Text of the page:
Study links global brands with more than half of branded plastic pollution

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New Delhi: International brands, including The Coca-Cola Company and PepsiCo, have been linked to more than half of the branded plastic pollution in a new research.

Analysing data from 84 countries, researchers identified that single-use plastic products of food and beverage companies are found as “plastic waste in the environment.”

They found that the top five brands were The Coca-Cola Company (linked to 11 per cent of branded plastic waste), followed by PepsiCo (5 per cent), Nestlé (3 per cent), Danone (3 per cent), and Altria (2 per cent). In all, 56 companies were identified.

The team of researchers, including those from The Commonwealth Scientific and Industrial Research Organisation (CSIRO), Australia, said that single-use packaging contributes significantly to branded plastic pollution.

The study is the first ever to quantify products from global plastic producers in the environment through audit events, the researchers said. The findings reveal what plastic products end up in the environment, they said.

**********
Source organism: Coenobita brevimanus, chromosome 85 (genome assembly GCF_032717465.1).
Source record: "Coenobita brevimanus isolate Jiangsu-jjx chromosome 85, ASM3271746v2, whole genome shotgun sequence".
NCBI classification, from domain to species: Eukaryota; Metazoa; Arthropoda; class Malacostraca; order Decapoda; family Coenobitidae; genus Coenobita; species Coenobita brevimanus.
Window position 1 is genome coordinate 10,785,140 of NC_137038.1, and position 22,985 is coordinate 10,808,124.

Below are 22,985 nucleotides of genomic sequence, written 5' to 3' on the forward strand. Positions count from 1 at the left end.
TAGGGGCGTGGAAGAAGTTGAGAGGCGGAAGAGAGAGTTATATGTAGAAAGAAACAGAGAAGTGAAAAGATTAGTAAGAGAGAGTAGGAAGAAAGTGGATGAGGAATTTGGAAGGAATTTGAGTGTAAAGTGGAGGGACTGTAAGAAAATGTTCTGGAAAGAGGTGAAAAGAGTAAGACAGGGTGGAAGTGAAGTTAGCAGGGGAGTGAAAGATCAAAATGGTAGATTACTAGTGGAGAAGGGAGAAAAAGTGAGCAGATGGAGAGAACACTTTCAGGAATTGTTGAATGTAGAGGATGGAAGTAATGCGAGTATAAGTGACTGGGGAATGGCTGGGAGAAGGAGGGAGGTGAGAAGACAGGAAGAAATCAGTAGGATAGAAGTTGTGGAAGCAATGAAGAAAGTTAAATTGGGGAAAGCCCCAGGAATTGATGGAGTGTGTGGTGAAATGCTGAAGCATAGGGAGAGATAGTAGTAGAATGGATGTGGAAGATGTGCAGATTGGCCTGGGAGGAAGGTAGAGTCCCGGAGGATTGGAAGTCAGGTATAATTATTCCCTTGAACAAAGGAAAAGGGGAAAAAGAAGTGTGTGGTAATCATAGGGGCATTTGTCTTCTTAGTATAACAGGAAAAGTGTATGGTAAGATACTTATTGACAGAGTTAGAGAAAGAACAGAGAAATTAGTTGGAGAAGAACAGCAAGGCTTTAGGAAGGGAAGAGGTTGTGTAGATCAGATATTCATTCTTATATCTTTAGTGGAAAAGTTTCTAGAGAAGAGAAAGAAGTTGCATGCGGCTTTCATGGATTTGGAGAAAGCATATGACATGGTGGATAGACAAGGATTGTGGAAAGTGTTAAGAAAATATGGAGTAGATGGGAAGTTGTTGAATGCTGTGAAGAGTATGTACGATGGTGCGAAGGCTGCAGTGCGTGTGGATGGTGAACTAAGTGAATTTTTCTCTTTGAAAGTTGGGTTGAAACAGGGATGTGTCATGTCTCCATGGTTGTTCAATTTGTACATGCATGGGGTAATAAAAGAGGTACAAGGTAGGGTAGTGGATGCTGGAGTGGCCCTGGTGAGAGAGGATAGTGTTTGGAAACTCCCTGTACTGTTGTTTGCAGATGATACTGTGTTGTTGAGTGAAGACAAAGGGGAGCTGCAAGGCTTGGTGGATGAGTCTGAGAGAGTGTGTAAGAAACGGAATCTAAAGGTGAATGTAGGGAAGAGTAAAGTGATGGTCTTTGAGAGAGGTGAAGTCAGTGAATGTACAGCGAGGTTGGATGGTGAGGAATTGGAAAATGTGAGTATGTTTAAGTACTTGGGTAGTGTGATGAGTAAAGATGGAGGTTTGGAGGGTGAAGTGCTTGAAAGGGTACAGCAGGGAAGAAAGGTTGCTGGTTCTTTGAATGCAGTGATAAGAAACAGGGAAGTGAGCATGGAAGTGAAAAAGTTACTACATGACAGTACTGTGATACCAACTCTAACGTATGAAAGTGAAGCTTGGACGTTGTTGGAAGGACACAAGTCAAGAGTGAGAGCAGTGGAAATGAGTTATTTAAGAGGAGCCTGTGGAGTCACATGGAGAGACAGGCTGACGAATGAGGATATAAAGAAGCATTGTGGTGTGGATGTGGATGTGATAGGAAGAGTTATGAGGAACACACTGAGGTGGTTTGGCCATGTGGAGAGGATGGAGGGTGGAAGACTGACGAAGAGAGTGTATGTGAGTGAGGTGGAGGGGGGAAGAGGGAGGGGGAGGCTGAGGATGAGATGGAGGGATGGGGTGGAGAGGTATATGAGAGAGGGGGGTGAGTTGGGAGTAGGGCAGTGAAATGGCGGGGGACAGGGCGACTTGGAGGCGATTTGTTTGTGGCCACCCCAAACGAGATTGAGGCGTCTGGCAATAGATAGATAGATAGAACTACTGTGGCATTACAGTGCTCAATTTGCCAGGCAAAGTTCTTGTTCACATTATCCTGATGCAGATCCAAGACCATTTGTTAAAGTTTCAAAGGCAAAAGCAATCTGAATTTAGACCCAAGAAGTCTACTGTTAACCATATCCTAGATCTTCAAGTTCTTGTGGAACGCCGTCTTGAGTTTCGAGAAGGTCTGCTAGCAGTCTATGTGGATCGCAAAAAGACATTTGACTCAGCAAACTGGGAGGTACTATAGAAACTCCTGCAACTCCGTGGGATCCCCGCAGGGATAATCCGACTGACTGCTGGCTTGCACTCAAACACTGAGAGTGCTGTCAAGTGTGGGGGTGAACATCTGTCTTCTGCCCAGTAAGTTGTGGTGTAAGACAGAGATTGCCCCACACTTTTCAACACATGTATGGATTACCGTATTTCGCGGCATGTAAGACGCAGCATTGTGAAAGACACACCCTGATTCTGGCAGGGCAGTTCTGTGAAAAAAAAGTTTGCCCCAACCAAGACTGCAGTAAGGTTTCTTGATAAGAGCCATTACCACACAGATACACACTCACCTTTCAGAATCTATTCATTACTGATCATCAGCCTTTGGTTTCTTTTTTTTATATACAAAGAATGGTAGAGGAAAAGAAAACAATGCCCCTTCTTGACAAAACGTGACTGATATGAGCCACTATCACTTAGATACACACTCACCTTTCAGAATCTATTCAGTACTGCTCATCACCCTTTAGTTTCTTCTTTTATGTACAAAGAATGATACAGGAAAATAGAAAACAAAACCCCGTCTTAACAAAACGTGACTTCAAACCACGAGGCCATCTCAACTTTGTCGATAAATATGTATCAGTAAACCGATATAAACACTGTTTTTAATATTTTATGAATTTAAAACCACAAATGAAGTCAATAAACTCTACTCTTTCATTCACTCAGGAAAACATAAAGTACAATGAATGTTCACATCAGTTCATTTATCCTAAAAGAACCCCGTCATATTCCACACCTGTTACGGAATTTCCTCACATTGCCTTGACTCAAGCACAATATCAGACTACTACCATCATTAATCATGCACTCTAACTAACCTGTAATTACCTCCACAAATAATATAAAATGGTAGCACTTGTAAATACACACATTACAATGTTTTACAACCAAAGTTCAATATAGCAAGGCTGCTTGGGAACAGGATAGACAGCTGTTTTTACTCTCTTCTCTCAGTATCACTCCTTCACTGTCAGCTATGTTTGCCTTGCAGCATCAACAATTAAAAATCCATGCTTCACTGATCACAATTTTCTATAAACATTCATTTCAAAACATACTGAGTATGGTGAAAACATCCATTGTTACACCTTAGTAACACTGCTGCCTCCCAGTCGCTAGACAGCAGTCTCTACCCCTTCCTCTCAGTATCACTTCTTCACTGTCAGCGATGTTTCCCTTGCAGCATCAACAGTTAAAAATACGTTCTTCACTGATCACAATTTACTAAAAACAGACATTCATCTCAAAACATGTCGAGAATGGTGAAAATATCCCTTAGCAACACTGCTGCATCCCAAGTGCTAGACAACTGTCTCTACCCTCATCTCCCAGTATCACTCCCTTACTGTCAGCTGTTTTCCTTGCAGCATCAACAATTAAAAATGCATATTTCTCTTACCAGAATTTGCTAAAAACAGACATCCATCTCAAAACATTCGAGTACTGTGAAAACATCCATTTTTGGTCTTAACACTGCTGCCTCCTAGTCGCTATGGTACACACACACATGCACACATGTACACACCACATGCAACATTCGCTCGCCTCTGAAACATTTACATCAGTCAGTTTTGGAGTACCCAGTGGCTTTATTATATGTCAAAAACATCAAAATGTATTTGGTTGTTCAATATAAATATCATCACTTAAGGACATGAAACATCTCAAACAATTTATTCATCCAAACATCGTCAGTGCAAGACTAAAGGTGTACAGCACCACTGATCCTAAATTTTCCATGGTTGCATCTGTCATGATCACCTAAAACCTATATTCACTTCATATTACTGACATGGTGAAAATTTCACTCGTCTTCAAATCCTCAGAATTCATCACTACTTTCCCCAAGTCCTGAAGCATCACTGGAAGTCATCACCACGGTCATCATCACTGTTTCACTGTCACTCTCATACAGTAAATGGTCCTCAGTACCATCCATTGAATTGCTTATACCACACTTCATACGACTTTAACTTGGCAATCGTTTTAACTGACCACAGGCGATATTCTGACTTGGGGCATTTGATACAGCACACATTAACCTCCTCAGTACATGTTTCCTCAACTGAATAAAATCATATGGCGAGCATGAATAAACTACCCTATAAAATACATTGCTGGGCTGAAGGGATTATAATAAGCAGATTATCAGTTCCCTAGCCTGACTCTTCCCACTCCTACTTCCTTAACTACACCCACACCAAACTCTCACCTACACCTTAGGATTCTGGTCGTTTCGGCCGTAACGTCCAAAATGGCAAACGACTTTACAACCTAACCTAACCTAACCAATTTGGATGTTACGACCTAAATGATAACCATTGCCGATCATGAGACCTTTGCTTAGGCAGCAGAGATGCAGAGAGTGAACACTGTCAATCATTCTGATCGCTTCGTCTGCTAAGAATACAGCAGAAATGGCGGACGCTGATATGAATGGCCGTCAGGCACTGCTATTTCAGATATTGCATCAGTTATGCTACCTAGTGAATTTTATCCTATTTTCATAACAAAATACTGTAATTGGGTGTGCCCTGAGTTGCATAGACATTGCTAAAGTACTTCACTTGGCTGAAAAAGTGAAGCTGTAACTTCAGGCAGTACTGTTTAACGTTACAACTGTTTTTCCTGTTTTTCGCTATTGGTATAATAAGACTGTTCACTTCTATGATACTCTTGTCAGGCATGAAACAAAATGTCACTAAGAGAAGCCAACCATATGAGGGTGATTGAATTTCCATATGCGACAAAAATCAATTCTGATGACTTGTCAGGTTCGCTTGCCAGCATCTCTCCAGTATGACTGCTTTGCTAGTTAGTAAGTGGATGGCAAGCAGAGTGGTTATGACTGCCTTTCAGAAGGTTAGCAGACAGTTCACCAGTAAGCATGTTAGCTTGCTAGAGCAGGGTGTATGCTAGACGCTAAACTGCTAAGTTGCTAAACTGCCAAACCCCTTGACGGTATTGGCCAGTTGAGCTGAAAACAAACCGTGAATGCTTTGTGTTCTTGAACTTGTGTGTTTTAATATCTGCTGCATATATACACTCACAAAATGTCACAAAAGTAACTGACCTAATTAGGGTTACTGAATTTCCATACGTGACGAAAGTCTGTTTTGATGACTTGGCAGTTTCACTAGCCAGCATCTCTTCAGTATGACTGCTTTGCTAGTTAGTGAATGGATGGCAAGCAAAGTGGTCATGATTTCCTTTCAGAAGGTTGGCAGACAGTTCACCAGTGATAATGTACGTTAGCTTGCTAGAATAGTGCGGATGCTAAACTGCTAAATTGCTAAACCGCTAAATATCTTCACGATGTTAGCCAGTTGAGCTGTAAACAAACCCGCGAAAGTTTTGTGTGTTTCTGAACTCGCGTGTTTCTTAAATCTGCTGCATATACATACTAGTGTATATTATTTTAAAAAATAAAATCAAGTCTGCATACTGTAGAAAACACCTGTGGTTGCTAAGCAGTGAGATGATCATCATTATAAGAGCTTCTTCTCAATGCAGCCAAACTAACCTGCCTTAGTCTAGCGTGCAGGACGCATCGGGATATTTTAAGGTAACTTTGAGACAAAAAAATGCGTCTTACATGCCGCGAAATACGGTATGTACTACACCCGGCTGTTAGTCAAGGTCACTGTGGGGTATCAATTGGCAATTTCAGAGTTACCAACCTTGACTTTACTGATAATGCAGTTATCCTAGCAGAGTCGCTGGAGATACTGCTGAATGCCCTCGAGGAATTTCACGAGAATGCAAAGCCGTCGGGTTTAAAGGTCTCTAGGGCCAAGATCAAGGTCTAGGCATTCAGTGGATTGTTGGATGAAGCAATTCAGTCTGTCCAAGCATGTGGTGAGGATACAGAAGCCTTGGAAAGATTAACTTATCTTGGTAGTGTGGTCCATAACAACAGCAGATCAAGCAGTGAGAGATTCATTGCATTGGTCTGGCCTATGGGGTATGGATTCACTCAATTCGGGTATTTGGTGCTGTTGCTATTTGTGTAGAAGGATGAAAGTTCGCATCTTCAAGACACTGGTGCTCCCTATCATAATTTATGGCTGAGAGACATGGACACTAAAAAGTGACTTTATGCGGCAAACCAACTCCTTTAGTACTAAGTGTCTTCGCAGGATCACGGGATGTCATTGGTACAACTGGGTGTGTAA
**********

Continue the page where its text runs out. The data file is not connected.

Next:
“We found 13 companies have an individual contribution of one per cent or more of the total branded plastic observed in all 1,576 audit events,” said Kathy Willis, postdoctoral researcher at CSIRO, and co-author of the study published in the journal ‘Science Advances’.

“All those companies produce food, beverage, or tobacco products,” said Willis.

The researchers showed that a one per cent increase in plastic production was associated with a one per cent increase in plastic pollution, suggesting that reducing plastic production could curb plastic pollution globally.

“This would have a positive impact on the environment, as would shifting towards more durable and reusable products,” said lead researcher Win Cowger, research director at The Moore Institute for Plastic Pollution Research, US.

Regarding solutions to address single-use plastics, Willis said they included “safe and sustainable product designs that cut global demand for new products, and increasing reusability, repairability and recyclability.”

On the aspect of unbranded plastic pollution, the researchers said that improving the branding and labelling of products could enhance traceability and accountability.

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